Considering the rate at which Marvel Comics relaunches their comics, it is hard to tell which cancellations are “real”. According to a press release offered today (January 14th) via Comic Book Resources, Marvel Comics has announced the “final” issues of their two major “Avengers” comics in April. Meanwhile, as revealed via Robot 6 this afternoon as well, artists Kris Anka and Kevin Wada were this close to pitching a new “Swimsuit Issue” to Marvel Comics for the first time in nearly twenty years.
Both “Avengers” and “New Avengers” are set to release “final issues” in April; both series have been written by Jonathan Hickman since 2012. For the former it will be the 44th issue and for the latter, the 33rd. Mike Deodato will draw the last “Avengers” issue while Kev Walker has art chores for “New Avengers”. It should be noted that barring any other announcements, other Avengers titles such as “Uncanny Avengers” or “Captain America & the Mighty Avengers” will either still be in print or slated to return. To be blunt, the claim that both of these will be the last issues of a core Avengers comic in the year that the second film comes out is laughable. However, it may likely be the end of Hickman’s run on both titled, and/or time for a relaunch later on. The finales will wrap up the “Time is Broken” story line involving alternate time lines and dimensions that Hickman has been running with for years. Hickman, however, will still be writing the “Secret Wars” rehash a month later, which will be 2015’s “main” Marvel event which plays up the themes of alternate realities and the time line being “broken”. The jury is still out as to what Marvel Comics’ universe will look like after “Secret Wars” is done, and whether their entire comic book line may see a continuity reboot.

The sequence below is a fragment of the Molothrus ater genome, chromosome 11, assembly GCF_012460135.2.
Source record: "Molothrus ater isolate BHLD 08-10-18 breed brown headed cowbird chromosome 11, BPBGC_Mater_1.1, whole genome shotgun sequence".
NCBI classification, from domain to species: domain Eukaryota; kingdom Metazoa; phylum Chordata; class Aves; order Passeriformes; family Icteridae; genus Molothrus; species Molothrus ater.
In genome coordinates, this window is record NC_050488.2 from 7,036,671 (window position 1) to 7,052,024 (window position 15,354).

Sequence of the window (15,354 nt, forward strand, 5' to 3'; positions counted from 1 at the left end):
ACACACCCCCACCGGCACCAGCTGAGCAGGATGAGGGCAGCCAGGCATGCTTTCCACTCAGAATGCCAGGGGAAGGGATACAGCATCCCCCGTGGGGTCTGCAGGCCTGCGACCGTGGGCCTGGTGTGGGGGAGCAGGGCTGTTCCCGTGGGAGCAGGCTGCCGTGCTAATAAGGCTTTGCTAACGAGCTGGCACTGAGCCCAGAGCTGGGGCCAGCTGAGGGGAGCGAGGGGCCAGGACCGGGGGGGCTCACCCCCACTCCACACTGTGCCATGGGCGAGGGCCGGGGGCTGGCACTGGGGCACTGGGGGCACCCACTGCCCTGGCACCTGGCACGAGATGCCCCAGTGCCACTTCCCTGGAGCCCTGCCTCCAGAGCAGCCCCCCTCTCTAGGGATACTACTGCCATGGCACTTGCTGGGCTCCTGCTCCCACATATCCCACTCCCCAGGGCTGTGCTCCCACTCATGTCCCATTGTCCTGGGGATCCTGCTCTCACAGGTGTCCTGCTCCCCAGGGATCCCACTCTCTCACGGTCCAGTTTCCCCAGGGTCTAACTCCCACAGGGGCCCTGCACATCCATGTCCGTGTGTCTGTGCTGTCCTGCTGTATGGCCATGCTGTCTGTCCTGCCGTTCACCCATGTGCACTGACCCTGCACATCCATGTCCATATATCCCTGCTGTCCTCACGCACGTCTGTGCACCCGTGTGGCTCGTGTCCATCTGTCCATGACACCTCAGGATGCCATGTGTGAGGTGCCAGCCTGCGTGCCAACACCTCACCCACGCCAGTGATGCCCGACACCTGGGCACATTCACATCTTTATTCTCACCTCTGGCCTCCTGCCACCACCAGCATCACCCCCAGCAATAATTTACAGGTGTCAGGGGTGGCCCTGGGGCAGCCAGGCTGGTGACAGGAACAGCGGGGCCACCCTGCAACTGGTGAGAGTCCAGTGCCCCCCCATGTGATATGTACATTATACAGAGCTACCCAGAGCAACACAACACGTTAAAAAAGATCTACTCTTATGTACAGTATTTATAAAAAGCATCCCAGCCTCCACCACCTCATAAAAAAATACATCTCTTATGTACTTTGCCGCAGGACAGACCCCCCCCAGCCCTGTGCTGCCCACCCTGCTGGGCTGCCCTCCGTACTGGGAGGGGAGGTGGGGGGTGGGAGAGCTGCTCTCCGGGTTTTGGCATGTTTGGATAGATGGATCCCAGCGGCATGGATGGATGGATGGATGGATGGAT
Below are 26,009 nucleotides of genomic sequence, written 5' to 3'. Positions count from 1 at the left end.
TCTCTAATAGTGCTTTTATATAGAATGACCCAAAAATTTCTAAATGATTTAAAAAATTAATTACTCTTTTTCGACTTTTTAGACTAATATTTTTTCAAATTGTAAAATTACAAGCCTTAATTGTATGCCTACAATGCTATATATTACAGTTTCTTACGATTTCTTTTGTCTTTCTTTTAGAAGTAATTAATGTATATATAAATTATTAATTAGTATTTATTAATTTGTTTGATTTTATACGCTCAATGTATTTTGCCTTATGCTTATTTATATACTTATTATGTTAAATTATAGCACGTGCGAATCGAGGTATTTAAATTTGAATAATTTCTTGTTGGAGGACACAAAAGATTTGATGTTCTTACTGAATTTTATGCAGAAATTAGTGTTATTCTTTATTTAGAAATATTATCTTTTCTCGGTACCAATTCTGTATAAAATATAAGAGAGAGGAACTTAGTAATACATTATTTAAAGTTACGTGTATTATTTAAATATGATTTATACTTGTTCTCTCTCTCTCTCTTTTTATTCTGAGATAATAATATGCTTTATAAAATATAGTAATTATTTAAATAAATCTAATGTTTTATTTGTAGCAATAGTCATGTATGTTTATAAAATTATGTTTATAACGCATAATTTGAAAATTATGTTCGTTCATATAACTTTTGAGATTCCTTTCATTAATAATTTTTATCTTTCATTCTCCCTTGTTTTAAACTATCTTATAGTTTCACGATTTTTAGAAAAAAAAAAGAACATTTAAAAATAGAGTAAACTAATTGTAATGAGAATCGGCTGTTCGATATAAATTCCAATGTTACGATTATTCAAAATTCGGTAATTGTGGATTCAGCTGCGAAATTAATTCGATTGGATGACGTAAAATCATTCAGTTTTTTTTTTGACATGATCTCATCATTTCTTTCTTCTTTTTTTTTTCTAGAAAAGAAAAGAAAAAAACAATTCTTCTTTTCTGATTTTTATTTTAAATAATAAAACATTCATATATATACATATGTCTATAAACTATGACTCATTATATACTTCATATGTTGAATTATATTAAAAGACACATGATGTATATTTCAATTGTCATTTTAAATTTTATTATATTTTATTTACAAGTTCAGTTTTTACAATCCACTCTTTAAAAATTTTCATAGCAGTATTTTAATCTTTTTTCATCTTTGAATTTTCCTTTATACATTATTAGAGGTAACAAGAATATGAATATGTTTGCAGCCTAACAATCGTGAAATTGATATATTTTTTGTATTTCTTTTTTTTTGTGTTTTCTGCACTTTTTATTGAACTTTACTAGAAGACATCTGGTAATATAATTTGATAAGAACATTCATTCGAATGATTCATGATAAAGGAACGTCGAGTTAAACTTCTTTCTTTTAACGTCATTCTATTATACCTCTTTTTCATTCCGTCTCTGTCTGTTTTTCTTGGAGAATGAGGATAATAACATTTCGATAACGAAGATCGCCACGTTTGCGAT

Elsewhere, plans were in the works to produce a new “Marvel Swimsuit Issue” for the first time since 1995. For those not in the know, during the height of the “bad girls” and “extreme” era of comics, Marvel Comics sought to appear more “mature” by offering an annual issue of their characters in swimsuits in imitation of the “Sports Illustrated” tradition. The first such tome was offered in 1991 and offered mostly cheesecake art with some oddly proportioned beefcake, as well as awkward details (such as Capt. America, Hawkeye, and Hank Pym having to keep their masks on because making three blond haired, blue eyed white guys look different is hard). Artists Kris Anka (who has done costume design work for Marvel) and Kevin Wada had began some sketches of male heroes (such as Gambit and Hellion) in preparation of a pitch for Marvel Comics, but apparently decided to cancel it at the last minute. It is unknown if Marvel’s editors would have accepted the pitch, but Marvel Comics has usually jumped at the chance to charge $4.99 for random annuals or one-shots.